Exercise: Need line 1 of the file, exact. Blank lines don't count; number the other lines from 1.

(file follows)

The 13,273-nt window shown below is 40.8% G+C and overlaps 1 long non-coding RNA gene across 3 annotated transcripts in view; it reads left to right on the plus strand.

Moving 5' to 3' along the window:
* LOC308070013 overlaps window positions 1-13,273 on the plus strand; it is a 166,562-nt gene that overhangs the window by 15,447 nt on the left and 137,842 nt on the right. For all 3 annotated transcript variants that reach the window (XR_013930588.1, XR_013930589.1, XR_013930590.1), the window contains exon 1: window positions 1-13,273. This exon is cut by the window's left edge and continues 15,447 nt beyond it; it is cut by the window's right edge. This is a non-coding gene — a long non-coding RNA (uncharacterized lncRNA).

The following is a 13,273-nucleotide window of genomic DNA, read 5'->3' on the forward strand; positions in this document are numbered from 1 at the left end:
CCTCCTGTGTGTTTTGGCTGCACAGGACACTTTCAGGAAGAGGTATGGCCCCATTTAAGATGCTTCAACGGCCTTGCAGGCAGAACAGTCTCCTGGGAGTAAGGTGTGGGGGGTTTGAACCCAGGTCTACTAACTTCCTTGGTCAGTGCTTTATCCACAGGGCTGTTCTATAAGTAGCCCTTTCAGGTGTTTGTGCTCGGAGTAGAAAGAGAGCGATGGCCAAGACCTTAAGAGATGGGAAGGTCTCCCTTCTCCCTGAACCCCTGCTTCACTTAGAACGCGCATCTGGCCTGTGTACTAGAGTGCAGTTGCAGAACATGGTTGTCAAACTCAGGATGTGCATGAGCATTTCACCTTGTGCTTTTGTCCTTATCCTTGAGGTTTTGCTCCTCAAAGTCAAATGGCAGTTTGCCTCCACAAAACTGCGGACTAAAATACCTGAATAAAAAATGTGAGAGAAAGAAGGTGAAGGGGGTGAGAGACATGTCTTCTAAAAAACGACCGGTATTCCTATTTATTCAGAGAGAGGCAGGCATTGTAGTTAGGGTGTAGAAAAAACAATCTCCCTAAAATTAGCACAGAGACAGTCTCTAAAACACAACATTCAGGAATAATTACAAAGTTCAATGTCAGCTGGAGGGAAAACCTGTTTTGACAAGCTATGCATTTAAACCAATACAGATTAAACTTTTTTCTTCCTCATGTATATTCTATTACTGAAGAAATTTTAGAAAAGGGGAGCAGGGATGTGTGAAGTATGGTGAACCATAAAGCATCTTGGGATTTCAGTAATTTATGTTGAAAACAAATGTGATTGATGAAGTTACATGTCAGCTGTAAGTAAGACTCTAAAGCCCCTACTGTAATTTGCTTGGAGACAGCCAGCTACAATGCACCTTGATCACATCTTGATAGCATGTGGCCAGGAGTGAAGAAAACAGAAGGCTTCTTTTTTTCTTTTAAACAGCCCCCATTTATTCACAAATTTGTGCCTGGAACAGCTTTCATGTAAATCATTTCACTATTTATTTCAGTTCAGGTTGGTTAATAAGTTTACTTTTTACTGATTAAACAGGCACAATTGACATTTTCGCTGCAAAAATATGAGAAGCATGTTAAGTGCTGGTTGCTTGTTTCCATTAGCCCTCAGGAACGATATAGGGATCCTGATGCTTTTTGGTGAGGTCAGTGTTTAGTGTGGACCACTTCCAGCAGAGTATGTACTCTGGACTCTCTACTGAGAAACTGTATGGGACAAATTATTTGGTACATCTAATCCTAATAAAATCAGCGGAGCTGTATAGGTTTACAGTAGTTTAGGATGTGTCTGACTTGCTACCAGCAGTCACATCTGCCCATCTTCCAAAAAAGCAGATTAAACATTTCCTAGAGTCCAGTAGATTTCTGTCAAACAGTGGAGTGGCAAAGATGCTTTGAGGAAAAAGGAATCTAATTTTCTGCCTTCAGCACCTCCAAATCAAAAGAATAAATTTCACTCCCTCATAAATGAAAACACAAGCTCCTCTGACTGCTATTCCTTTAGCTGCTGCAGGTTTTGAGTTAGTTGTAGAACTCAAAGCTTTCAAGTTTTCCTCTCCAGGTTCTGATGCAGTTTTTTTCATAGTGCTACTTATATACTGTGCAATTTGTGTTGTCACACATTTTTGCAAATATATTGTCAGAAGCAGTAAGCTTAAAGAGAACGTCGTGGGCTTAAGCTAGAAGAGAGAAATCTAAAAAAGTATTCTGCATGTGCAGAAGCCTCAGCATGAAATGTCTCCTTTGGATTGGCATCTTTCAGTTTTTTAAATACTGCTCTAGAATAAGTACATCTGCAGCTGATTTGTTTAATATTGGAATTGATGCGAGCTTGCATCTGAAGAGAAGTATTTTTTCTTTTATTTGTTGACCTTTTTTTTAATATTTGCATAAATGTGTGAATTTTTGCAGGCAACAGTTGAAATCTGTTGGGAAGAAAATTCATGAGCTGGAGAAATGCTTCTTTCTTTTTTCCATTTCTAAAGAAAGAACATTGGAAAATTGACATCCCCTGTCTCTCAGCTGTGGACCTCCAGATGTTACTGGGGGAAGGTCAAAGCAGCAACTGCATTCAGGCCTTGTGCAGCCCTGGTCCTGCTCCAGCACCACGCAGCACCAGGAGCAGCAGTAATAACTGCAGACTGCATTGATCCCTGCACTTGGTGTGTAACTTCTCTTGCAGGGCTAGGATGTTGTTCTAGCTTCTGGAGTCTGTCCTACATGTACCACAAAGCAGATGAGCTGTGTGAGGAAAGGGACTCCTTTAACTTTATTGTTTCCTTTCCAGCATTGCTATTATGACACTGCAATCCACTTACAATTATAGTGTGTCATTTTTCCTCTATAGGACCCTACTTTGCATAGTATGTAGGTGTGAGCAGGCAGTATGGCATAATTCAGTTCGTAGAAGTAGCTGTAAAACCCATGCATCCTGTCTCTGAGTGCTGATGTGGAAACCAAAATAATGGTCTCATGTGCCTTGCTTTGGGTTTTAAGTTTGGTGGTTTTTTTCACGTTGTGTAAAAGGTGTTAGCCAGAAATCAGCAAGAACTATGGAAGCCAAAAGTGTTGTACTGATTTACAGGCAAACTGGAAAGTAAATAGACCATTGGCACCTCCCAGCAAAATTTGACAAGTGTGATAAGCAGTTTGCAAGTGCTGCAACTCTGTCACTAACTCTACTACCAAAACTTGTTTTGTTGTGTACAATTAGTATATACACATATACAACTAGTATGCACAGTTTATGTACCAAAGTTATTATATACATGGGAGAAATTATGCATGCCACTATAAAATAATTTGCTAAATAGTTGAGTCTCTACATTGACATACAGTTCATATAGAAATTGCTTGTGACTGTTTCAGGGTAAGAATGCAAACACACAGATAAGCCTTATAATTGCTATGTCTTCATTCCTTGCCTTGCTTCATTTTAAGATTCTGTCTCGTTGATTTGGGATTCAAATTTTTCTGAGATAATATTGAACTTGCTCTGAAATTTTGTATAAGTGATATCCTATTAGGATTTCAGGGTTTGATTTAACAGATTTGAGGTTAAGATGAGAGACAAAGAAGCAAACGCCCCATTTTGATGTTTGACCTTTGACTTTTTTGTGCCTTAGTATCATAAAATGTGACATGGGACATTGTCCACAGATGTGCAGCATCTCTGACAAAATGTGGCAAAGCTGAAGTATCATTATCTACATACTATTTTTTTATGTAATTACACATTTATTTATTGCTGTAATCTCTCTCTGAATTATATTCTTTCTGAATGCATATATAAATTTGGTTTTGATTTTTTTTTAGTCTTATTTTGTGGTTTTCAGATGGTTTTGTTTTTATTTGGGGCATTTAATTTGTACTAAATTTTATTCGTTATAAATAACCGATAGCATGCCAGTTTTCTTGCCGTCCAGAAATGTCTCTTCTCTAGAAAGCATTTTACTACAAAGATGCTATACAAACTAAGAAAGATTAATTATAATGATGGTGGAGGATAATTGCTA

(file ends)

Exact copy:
The 13,273-nt window shown below is 40.8% G+C and overlaps 1 long non-coding RNA gene across 3 annotated transcripts in view; it reads left to right on the plus strand.